14 January 2011
|Catechists are translating the children's bible into one of the local languages, Kajo Keji, Southern Sudan. (Angelika Mendes/JRS)|
|"I am convinced that it was God who chose for me to be a catechist, that is why I like it."|
Yei, 14 December 2010 – In countries where laity far exceeds the clergy, catechists, rather than priests often lead the Catholic Church.
“Catechists are extremely important in Sudan. They work under very difficult conditions, they are very generous and dedicated, but they are asking for our help in further training and resources,” says Kevin White SJ who coordinates JRS’s pastoral programme in Yei.
JRS works with catechists in two projects in Southern Sudan, holding training sessions on all aspects of faith including church doctrine, sacraments, history, scripture, ethics, the liturgy, the role of the catechist and basic counselling skills. In 2010, JRS carried out three five-day workshops for catechists in Yei, Southern Sudan.
“Catechists are really the face of the church for most of the people here. Since there is such a shortage of priests and religious, the church relies on these good lay people to spread the faith,” says Fr. White.
The role of a catechist in the church is to lead prayer on Sundays during the liturgy of the word, which is the first part of the catholic mass, focused on texts from the bible. Catechists also lead funerals and other ceremonies but are not allowed to administer sacraments, such as the Eucharist.
Often, a priest can only visit a village every six months or so. This means people there can only receive the sacraments once or twice a year.
Both men and women can be catechists. “Some were seminarians whose studies were interrupted by war, others are just good people who love the lord and want to help,” says Fr. White.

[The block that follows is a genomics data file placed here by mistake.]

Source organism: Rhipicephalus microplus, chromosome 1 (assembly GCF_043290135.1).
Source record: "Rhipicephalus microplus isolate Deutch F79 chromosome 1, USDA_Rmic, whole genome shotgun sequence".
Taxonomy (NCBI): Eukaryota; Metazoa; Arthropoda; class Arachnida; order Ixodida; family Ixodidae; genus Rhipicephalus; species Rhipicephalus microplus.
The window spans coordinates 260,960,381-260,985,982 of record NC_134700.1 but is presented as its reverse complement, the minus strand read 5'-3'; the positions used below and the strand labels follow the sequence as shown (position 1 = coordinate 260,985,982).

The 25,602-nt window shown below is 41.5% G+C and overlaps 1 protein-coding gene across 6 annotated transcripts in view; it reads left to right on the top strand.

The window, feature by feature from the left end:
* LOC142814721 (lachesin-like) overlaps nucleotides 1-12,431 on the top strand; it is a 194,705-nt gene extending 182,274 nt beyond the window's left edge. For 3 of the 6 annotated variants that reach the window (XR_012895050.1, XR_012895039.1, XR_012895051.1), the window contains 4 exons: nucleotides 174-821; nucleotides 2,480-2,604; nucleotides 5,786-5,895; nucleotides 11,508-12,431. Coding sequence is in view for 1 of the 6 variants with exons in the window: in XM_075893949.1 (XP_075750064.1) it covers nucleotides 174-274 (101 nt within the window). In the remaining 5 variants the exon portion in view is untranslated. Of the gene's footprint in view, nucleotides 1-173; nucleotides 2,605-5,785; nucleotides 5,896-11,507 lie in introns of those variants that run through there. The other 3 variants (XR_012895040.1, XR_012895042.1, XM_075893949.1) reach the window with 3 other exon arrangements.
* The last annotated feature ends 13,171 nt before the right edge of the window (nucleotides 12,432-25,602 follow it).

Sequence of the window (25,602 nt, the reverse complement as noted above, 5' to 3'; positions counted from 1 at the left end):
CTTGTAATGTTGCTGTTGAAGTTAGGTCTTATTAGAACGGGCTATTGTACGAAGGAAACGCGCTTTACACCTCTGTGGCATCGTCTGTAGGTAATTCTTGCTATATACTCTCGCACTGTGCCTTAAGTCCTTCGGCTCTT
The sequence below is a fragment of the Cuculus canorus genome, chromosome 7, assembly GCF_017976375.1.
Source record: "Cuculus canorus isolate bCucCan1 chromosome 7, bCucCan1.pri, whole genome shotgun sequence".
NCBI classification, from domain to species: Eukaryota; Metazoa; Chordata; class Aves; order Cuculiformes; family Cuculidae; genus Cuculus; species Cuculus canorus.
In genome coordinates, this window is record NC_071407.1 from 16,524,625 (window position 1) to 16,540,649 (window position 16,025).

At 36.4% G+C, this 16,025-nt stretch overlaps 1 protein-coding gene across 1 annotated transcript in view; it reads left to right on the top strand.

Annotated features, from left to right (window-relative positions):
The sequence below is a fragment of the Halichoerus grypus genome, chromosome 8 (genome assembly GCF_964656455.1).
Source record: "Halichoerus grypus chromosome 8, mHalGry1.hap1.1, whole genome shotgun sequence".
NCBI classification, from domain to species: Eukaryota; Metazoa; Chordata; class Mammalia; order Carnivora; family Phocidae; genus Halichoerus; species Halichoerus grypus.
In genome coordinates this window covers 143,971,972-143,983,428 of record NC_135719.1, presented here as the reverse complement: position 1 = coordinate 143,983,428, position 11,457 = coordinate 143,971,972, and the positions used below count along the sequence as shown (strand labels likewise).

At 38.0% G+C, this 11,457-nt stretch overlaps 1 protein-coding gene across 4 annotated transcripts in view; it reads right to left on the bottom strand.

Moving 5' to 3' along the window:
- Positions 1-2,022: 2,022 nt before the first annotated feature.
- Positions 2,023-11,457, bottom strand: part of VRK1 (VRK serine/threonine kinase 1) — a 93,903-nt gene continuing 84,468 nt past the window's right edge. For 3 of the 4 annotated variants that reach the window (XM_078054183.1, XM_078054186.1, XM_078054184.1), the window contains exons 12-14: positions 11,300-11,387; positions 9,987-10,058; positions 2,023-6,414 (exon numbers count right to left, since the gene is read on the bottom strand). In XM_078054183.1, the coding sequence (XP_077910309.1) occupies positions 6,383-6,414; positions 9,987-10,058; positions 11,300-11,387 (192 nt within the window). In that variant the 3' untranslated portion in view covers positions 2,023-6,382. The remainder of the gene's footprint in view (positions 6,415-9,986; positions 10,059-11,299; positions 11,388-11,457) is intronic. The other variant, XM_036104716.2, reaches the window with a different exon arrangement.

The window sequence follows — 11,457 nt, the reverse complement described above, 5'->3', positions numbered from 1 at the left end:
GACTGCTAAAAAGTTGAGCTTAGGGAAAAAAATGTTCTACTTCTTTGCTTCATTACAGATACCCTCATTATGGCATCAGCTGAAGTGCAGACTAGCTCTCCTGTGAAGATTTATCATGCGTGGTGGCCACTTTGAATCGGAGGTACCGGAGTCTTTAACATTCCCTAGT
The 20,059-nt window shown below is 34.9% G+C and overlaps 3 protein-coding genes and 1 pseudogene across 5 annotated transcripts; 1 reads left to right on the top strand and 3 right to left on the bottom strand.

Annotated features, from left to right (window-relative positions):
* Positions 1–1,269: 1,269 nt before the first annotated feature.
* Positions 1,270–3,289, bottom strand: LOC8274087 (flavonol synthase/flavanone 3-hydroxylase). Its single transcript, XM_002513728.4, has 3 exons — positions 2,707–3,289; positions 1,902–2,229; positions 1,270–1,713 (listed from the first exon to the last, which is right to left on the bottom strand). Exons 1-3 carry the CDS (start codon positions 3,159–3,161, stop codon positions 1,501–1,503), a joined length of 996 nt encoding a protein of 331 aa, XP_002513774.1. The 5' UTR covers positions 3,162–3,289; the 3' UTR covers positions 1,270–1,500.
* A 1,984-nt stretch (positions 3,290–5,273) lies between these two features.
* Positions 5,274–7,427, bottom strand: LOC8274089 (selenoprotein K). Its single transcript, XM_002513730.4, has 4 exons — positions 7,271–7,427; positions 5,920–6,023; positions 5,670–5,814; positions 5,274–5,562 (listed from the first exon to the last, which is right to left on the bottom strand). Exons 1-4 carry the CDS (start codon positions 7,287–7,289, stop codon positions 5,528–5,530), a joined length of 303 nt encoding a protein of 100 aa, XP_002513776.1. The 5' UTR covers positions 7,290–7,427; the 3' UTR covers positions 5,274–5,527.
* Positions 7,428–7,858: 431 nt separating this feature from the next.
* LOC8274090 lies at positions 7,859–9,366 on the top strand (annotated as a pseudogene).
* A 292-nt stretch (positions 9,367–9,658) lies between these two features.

The pastoral work in Yei is funded by the German Catholic mission charity Missio.
Leading the spirit
Peter Taban is a catechist who has worked with JRS for several years. He gives a personal account of his work:
“I fled Sudan with my family in 1994. In Arua [western Uganda] I began working as a catechist while living in the refugee camp. When I came back to Sudan in 2007 I continued my work as a catechist and JRS supported me.
Originally, I didn’t have any training. We [catechists] were blind to many aspects of the catholic faith but now that JRS has trained us we have extended our knowledge.
On Sundays, we have a prayer session, and we also recently opened a Sunday school. We teach people about the word of God. In the JRS workshops we also learn how to be peace-makers in our communities.
I am convinced that it was God who chose for me to be a catechist, that is why I like it. But we need some more education. Many of our catechists are not literate, and we need to extend our knowledge on the bible.
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